I once heard it said that photographers could learn a great deal from sculpture. I have found this undoubtably true and sculpture has become one of my primary influences.
It can teach how to capture movement and the human form in a distilled moment. Also, as photographers using light to create depth and form on a 2D plane, sculpture, often created in the round, can help inform us.
So, last week, on the hottest day of the year (and since records began!), I headed off early to the British Museum in London to photograph some of the most beautiful sculptures ever created…
The Parthenon sculptures are truely a sight to behold – outstanding beauty and often dynamic action. And to think they were created well over two thousand years ago.
Designed by Pheidias and made from marble between 447 and 432BC, these figures decorated the temple of Athena (Parthenon) on the Acropolis in Athens.
The sculptor Rodin apparently loved this gallery, finding great inspiration here. (Interestingly, he never visited the Acropolis itself). More about him in a future post hopefully.
These purpose built galleries provided superb (what appeared to be natural) light from the ceiling. On a day with clear blue skies, at the height of summer, this gave wonderful form to the sculptures. It definitely paid to come at this time of year.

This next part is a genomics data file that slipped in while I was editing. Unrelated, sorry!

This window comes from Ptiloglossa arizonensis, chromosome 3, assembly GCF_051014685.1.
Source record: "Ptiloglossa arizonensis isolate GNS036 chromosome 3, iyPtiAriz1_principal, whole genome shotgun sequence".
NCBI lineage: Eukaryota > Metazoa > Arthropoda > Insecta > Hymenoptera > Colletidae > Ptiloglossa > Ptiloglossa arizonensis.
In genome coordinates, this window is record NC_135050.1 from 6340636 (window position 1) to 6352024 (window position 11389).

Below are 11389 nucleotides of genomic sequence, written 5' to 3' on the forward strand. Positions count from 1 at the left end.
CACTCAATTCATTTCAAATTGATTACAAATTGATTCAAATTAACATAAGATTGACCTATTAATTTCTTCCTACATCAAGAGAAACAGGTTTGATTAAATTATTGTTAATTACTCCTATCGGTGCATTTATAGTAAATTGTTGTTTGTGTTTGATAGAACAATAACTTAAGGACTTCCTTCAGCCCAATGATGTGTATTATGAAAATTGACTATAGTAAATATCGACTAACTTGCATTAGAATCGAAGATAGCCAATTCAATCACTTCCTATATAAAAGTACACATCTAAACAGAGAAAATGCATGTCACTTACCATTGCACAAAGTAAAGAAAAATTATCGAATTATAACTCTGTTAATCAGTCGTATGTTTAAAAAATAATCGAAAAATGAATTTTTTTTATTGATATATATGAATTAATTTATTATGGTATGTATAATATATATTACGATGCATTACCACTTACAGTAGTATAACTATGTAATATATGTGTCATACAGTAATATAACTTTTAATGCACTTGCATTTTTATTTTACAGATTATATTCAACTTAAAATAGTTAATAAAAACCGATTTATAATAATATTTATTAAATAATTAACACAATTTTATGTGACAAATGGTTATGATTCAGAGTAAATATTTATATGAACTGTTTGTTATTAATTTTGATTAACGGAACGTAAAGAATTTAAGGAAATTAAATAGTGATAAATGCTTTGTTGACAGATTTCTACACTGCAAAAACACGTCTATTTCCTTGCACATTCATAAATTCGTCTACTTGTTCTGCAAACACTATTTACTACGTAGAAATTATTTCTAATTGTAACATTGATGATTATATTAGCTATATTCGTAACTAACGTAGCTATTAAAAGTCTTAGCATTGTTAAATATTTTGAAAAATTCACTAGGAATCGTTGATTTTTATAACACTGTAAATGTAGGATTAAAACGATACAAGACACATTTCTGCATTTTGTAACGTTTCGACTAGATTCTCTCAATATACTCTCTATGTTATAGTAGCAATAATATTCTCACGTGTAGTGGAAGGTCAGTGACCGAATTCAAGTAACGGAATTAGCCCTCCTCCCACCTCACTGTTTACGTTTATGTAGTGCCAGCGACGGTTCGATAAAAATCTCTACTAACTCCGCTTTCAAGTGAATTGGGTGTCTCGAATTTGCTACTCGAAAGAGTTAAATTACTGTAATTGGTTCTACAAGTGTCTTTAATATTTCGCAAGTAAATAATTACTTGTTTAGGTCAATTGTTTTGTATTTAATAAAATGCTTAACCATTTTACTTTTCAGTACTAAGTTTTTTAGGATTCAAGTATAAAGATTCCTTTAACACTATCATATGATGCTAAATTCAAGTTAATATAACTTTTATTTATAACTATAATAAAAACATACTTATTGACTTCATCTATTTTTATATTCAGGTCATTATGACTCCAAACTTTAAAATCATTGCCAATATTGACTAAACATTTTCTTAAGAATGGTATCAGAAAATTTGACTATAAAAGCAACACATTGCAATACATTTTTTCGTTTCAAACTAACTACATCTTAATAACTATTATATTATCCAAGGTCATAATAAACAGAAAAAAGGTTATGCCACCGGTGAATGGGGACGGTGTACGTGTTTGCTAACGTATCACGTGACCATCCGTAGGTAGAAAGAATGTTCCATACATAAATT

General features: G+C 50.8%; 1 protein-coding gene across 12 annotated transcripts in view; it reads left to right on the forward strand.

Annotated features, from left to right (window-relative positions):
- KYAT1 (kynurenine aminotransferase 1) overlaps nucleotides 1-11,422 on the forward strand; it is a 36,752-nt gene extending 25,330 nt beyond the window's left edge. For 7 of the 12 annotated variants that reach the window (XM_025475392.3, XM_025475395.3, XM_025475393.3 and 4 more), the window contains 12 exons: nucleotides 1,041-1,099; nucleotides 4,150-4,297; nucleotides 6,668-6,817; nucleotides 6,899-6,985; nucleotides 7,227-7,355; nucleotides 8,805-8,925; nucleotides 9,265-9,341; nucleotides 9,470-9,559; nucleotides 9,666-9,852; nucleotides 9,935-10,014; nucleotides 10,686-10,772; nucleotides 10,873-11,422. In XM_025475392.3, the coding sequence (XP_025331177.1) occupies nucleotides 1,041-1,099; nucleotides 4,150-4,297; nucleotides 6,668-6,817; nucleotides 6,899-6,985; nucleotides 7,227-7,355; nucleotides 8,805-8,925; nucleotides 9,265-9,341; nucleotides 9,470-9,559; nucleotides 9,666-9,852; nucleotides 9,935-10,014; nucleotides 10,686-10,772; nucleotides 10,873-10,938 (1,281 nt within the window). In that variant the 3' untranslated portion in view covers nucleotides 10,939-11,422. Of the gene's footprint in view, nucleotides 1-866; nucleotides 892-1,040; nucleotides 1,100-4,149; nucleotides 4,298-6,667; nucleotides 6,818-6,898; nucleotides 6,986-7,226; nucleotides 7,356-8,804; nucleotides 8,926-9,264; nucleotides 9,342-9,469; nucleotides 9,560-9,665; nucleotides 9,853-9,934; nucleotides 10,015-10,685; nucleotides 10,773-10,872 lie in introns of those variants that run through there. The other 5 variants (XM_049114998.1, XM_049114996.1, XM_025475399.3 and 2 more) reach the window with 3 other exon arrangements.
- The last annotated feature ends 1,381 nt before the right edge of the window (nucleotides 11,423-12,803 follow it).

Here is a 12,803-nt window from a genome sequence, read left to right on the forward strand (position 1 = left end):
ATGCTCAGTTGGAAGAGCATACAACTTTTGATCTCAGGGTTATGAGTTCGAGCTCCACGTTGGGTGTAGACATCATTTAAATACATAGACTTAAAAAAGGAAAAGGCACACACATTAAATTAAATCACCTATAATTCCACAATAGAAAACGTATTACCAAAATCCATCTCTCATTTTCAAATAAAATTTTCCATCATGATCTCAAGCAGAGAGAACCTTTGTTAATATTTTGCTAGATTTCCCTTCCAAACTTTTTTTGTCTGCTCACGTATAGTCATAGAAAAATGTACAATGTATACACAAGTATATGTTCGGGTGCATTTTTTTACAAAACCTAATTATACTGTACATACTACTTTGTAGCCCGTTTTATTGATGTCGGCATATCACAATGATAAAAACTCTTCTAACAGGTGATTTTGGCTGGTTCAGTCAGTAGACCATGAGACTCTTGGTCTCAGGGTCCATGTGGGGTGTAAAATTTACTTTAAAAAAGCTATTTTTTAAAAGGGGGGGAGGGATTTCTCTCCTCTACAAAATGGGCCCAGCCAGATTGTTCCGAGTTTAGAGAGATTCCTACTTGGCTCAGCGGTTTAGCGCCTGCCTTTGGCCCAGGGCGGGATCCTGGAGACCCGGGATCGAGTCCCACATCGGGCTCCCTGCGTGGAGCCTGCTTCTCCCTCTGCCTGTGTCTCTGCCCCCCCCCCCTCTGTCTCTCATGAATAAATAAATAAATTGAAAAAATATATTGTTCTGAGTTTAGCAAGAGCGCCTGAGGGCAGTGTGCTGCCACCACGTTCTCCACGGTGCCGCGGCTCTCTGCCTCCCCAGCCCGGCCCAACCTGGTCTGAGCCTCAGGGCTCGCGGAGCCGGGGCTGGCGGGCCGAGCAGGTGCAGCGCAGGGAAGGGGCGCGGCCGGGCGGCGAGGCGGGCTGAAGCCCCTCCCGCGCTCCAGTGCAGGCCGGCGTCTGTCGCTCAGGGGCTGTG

Due to the extreme heat I used my 2nd camera (5d ii). As I expected heavy crowds I knew I would have to work quickly to get clean shots, so just used a 50mm lens (f1.2L). The advantage of using only a prime lens is that it adds a feeling of homogeny to a series.
Normally I would use at least a monopod to add stability when photographing still life but, again, the expected crowds meant this would be inappropriate. Much better to be able to move quickly, take opportunities & avoid people.
The final photograph (black & white) below is of a neighbouring gallery within the museum holding The Nereid Monument.
It was built in south west Turkey around 380BC by the Lykians. It has Nereids, daughters of the sea god Nereus, between it’s coloumns.
Their floating movement is quite remarkable. There is what I can only describe as a wonderful aura surrounding this Monument.
Comments relating to photography welcome below. I will try and respond as soon as possible.
For info on the museum & the history, as well as the issues, surrounding these sculptures, please visit:
Credits / Outtakes
Location: The British Museum
Great Court, British Muesum.
Poseidon, Parthenon sculpture.
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